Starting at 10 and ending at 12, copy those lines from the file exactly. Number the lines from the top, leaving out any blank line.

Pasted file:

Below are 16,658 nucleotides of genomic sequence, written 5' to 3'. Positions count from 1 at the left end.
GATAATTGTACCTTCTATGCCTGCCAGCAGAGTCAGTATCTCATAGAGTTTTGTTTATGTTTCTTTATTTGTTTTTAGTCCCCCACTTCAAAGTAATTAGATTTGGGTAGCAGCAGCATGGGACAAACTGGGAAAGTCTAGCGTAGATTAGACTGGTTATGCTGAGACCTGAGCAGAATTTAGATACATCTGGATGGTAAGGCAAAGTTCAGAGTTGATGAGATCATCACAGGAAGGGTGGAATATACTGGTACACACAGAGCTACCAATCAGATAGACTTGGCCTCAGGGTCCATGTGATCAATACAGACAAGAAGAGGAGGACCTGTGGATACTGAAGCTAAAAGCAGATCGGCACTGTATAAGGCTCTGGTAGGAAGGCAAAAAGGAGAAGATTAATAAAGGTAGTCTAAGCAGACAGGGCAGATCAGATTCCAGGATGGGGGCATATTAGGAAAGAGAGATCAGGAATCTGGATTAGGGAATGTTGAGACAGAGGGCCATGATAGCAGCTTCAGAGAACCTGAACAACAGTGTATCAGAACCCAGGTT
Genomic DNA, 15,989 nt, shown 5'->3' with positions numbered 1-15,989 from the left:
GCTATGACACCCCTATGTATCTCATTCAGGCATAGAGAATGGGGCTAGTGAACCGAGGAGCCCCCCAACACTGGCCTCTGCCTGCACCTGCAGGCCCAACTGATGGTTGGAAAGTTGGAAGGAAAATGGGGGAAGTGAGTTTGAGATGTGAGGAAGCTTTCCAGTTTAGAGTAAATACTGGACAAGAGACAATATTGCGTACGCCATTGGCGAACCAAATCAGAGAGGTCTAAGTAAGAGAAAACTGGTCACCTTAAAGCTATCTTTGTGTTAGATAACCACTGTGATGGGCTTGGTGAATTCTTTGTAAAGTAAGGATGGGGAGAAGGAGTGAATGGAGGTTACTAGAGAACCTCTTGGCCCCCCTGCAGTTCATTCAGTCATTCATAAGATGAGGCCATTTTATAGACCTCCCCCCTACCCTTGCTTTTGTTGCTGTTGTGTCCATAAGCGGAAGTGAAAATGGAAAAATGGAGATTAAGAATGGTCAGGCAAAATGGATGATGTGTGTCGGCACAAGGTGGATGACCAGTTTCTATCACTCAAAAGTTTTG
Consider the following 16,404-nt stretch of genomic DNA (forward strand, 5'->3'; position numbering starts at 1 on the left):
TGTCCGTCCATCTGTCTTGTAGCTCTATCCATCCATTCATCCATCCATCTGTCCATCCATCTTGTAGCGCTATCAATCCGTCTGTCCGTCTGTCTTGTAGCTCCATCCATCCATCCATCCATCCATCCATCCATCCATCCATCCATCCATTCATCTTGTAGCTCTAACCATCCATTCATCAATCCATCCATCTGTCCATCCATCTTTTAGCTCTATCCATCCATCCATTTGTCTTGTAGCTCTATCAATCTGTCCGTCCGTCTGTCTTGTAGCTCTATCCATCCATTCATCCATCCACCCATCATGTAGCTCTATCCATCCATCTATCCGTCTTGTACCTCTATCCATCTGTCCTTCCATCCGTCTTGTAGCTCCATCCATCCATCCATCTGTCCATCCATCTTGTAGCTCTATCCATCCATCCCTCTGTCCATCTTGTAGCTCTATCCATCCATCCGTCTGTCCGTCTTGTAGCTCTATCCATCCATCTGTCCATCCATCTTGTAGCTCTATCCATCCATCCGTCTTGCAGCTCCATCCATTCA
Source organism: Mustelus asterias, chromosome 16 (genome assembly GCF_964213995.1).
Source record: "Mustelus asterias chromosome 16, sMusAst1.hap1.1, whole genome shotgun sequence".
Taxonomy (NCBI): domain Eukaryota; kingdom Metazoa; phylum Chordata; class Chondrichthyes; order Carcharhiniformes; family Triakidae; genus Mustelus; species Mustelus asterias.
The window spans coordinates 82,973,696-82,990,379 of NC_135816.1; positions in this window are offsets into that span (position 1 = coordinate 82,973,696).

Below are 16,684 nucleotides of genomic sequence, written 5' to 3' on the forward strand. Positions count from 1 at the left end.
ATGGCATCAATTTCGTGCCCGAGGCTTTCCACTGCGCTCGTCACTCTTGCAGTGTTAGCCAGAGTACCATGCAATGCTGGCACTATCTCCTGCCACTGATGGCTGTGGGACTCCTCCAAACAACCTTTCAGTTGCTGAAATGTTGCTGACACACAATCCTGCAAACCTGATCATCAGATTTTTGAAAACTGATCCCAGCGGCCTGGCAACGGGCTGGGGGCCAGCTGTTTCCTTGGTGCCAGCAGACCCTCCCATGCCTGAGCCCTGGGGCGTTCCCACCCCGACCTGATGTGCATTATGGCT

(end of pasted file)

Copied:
The window spans coordinates 82,973,696-82,990,379 of NC_135816.1; positions in this window are offsets into that span (position 1 = coordinate 82,973,696).

Below are 16,684 nucleotides of genomic sequence, written 5' to 3' on the forward strand. Positions count from 1 at the left end.
ATGGCATCAATTTCGTGCCCGAGGCTTTCCACTGCGCTCGTCACTCTTGCAGTGTTAGCCAGAGTACCATGCAATGCTGGCACTATCTCCTGCCACTGATGGCTGTGGGACTCCTCCAAACAACCTTTCAGTTGCTGAAATGTTGCTGACACACAATCCTGCAAACCTGATCATCAGATTTTTGAAAACTGATCCCAGCGGCCTGGCAACGGGCTGGGGGCCAGCTGTTTCCTTGGTGCCAGCAGACCCTCCCATGCCTGAGCCCTGGGGCGTTCCCACCCCGACCTGATGTGCATTATGGCT